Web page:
Installation for the Intel IQ80321
The following steps describe how to set up an NFS root environment for the IQ80321 and how to boot the IQ80321.

  1. Place the kernel into the TFTP server's download area.

    RedBoot only loads S-Records, so select a kernel with the ``.srec'' filename suffix. In this example, we will boot the kernel hard-wired to use the on-board Ethernet as the root device.


           server# cp netbsd-wm0.srec /tftpboot/netbsd-iq80321-wm0

  2. Unpack the distribution sets into the target's root directory.


           server# cd /export/client/iq80321
           server# gzcat .../base.tgz | tar xvpf -
           server# gzcat .../etc.tgz | tar xvpf -
           [repeat for all sets you wish to unpack]

  3. Load the kernel from the TFTP server.

    RedBoot> load netbsd-iq80321-wm0
    Entry point: 0x00200000, address range: 0x00200000-0x00396a40
    RedBoot>
    

  4. Start the kernel running. The kernel will display boot message, probe for devices, and mount the root file system. If you used a kernel hard-wired to use the on-board Ethernet, it will attempt to mount the root file system automatically. Otherwise, it will prompt for the root device to use.

    Since the system's run-time environment has not yet been configured, the system should boot into single-user mode.

    RedBoot> go
                                                                                         

    NetBSD/evbarm (IQ80321) booting ... initarm: Configuring system ... physmemory: 32768 pages at 0xa0000000 -> 0xa7ffffff init subsystems: stacks vectors undefined pmap irq done. [ using 156468 bytes of netbsd ELF symbol table ] Copyright (c) 1996, 1997, 1998, 1999, 2000, 2001, 2002 The NetBSD Foundation, Inc. All rights reserved. Copyright (c) 1982, 1986, 1989, 1991, 1993 The Regents of the University of California. All rights reserved.

    NetBSD 1.5ZC (IQ80321) #1: Thu Mar 28 18:20:34 PST 2002 root@tgm:/u1/netbsd/src/sys/arch/evbarm/compile/IQ80321 total memory = 128 MB avail memory = 113 MB using 1228 buffers containing 6656 KB of memory mainbus0 (root) cpu0 at mainbus0: i80321 step A-0 (XScale core) cpu0: DC enabled IC enabled WB enabled LABT cpu0: 32KB/32B 32-way Instruction cache cpu0: 32KB/32B 32-way write-back-locking Data cache obio0 at mainbus0 com0 at obio0 addr 0xfe800000: ns16550a, working fifo com0: console iopxs0 at mainbus0: i80321 I/O Processor, acting as PCI host iopxs0: configuring PCI bus pci0 at iopxs0 bus 0 pci0: i/o space, memory space enabled, rd/line, rd/mult, wr/inv ok wm0 at pci0 dev 4 function 0: Intel i82544 1000BASE-T Ethernet, rev. 2 wm0: interrupting at iop321 irq 27 wm0: Ethernet address 00:07:e9:03:38:40 makphy0 at wm0 phy 1: Marvell 88E1000 Gigabit PHY, rev. 0 makphy0: 10baseT, 10baseT-FDX, 100baseTX, 100baseTX-FDX, 1000baseT, 1000baseT-FDX, auto clock: hz=100 stathz=0 profhz=0 boot device: <unknown> root on wm0 nfs_boot: trying DHCP/BOOTP nfs_boot: DHCP next-server: 192.168.0.1 nfs_boot: my_name=iq80321.lab.wasabisystems.com nfs_boot: my_domain=wasabisystems.com nfs_boot: my_addr=192.168.0.11 nfs_boot: my_mask=255.255.255.0 nfs_boot: gateway=192.168.0.254 root on 192.168.0.1:/export/client/iq80321 /etc/rc.conf is not configured. Multiuser boot aborted. Enter pathname of shell or RETURN for sh:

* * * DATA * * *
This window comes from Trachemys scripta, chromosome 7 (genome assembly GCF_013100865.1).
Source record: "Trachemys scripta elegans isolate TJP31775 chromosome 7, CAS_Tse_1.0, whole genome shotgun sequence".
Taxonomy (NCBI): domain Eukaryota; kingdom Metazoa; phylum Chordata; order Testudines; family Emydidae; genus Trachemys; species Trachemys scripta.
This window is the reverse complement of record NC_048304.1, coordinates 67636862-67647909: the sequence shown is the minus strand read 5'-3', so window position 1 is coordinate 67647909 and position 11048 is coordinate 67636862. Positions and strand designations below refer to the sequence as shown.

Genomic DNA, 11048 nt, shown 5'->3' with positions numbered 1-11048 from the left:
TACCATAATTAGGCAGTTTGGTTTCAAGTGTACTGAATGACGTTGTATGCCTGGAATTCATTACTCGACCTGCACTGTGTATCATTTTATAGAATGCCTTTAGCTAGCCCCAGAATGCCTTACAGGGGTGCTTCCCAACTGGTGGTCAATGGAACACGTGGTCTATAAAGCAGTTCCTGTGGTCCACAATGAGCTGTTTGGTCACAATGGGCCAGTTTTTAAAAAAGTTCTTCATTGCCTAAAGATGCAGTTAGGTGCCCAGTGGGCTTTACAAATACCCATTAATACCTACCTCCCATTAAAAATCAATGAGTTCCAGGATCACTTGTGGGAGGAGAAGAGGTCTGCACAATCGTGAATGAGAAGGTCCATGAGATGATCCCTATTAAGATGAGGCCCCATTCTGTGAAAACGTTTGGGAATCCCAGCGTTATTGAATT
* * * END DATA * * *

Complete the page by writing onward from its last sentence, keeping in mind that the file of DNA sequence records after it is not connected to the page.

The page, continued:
Post installation steps

Once you've got the operating system running, there are a few things you need to do in order to bring the system into a properly configured state. The most important steps are described below.

  1. Before all else, read postinstall(8).

  2. Configuring /etc/rc.conf

    If you or the installation software haven't done any configuration of /etc/rc.conf (sysinst normally will), the system will drop you into single user mode on first reboot with the message

           /etc/rc.conf is not configured. Multiuser boot aborted.

    and with the root file system (/) mounted read-only. When the system asks you to choose a shell, simply press RETURN to get to a /bin/sh prompt. If you are asked for a terminal type, respond with vt220 (or whatever is appropriate for your terminal type) and press RETURN. You may need to type one of the following commands to get your delete key to work properly, depending on your keyboard:
           # stty erase '^h'
           # stty erase '^?'
    At this point, you need to configure at least one file in the /etc directory. You will need to mount your root file system read/write with:
           # /sbin/mount -u -w /
    Change to the /etc directory and take a look at the /etc/rc.conf file. Modify it to your tastes, making sure that you set rc_configured=YES so that your changes will be enabled and a multi-user boot can proceed. Default values for the various programs can be found in /etc/defaults/rc.conf, where some in-line documentation may be found. More complete documentation can be found in rc.conf(5).

    When you have finished editing /etc/rc.conf, type exit at the prompt to leave the single-user shell and continue with the multi-user boot.

    Other values that may need to be set in /etc/rc.conf for a networked environment are hostname and possibly defaultroute. You may also need to add an ifconfig_int for your <int> network interface, along the lines of